Ibrahim Amiri was finishing a hamburger one day in 2011 when a headline in the newspaper wrapping caught his eye.
He had to read it a second time to make sure he wasn’t dreaming. But it was true: Neil Armstrong, one of his lifelong heroes, and two other Apollo astronauts were visiting Afghanistan to rally U.S. troops.
Amiri, an amateur astronomer who had built his own telescope out of spare parts as a teenager, tried to contact the U.S. Embassy to arrange a meeting. But it was too late: The astronauts had left.
Still, he didn’t let disappointment set in. He saw it as a sign that validated a fascination with the stars that began during his childhood in a refugee camp in Pakistan.
Amiri, now 26, was 6 or 7 when he saw the Hale-Bopp comet streaking across the sky above the camp in Peshawar, Pakistan, where he was born.
“I remember it had this long tail that shone in the night sky,” Amiri said. “It was unlike anything I had ever seen before.”
He began to seek out books on astronomy. His interest grew when his family returned in 2003 to Afghanistan, where television stations had reemerged since the fall of the Taliban government, and cellphones and the Internet were just starting to accelerate the flow of information from the outside world.
One day in 2003, while watching television, Amiri saw something that changed how he looked at the universe: pictures of the Mars surface. Amiri was struck by the similarities between the Red Planet and his own.
“It looked so similar to Earth,” he said. “There were mountains and deserts, even the sun in the sky.”
In 2007, after years of study, he built his own 100-millimeter refractor telescope out of spare parts he found around the city. Following diagrams in his books, he fit a magnifying glass at the end of a stovepipe and then adjusted the lens to bring images into focus.
“When I first saw the moon, with its craters, it was astonishing,” he said.
Amiri’s telescope is an example of the ingenuity of young Afghans who have overcome war, economic uncertainty and a struggling education system to pursue their dreams.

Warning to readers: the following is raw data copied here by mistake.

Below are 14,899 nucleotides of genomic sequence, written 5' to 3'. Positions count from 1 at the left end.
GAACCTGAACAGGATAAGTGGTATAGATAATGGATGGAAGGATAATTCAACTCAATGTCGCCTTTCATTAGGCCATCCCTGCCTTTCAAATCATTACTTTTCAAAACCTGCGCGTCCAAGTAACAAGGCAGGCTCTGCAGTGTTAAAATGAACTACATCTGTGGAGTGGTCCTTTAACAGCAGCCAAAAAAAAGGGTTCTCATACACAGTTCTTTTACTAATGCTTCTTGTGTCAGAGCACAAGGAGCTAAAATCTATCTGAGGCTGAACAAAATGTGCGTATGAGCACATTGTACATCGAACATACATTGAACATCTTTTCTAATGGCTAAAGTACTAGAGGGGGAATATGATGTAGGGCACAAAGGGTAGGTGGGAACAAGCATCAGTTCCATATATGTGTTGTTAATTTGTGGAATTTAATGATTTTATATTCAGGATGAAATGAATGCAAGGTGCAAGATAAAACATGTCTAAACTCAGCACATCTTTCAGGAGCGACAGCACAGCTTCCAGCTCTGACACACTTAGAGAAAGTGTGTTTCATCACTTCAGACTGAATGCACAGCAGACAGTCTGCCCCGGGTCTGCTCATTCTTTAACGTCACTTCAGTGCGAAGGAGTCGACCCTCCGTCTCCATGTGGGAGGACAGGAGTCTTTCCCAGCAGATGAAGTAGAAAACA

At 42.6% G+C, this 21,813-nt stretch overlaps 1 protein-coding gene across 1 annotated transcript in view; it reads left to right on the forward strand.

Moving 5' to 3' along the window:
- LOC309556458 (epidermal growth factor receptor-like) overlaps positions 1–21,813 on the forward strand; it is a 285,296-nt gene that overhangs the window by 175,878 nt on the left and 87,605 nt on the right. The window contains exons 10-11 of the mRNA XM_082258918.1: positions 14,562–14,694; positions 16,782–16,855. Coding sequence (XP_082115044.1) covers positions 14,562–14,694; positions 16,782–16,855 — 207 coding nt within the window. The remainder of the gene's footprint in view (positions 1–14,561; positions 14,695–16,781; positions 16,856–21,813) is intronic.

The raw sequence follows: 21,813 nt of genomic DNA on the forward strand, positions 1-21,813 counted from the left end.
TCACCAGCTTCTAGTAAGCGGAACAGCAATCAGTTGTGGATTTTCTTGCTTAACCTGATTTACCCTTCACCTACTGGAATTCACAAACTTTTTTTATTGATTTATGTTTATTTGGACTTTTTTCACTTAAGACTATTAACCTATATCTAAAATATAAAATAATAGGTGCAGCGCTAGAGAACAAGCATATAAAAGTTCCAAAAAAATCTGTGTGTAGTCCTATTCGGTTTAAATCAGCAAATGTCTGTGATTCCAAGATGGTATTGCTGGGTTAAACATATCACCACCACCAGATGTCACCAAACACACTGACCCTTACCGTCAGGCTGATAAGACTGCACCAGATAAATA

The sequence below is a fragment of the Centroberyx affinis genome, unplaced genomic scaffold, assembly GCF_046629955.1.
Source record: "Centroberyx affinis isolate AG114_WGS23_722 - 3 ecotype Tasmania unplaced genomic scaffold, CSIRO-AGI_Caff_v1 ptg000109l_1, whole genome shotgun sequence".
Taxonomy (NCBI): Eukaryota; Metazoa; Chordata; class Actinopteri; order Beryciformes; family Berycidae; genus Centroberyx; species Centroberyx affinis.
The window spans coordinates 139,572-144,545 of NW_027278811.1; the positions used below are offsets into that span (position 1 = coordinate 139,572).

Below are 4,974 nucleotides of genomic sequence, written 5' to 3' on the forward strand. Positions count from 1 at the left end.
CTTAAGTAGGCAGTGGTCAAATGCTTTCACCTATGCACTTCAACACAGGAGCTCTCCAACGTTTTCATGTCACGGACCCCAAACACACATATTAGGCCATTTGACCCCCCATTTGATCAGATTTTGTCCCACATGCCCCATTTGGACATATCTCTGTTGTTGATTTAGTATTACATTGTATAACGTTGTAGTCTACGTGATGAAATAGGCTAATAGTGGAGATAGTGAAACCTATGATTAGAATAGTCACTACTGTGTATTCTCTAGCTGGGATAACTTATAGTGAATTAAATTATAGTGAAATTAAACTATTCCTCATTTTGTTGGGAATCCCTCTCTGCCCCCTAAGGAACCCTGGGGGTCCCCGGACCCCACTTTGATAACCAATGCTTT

Last year, a 30-year-old self-trained engineer built a solar-powered motorbike that he hopes will help improve mobility for disabled people in a country where few streets or structures are built with them in mind.
A robotic excavator designed by a teenager in Logar province recently caught the attention of former President Hamid Karzai, who gave the child an award and held him up as an example to tribal elders of the merits of education.
In a country without a space program, Amiri clung to a moonshot dream of becoming an astronaut. When he enrolled in 2009 at Kabul University, where there was no astronomy program, he studied physics, which NASA considers a related field.
Though he never got to meet Armstrong, last year he met another hero, Abdul Ahad Mohmand, who became the first Afghan to travel into outer space when he spent nine days aboard a Russian space station in 1988.
“It was a proud moment,” Amiri said. He and other amateur astronomers “were able to show him our own telescopes,” he said.
Now Amiri, in addition to his day job as a translator and language tutor, has begun teaching a new generation of young Afghans about the heavens. He has joined a group of fellow amateur astronomers and helped develop a textbook for school-age children. The group hopes it will replace the more outdated texts in the country’s schools.
The astronomers also recently purchased a mobile planetarium for the rooftop of their offices in west Kabul, hoping to pique the interests of schoolchildren — boys and girls — in astronomy.
Last summer the Consortium for Undergraduate Research and Education in Astronomy, a program run by a professor at Kenyon College in Ohio, invited Amiri to the United States. He attended seminars at Griffith Observatory in Los Angeles and studied the spectrum of light emitted from sunspots using the Snow Solar Telescope on Mt. Wilson in the San Gabriel Mountains.
Amiri believes that for a nation constantly caught in conflict, the growth of astronomy could give young people something universal to study, helping to deter those vulnerable to the propaganda of insurgents.
“When you see that the Earth itself is just a little speck in the universe,” he said, “all of these differences — the borders, the languages — everything else seems so insignificant.”
Latifi is a special correspondent.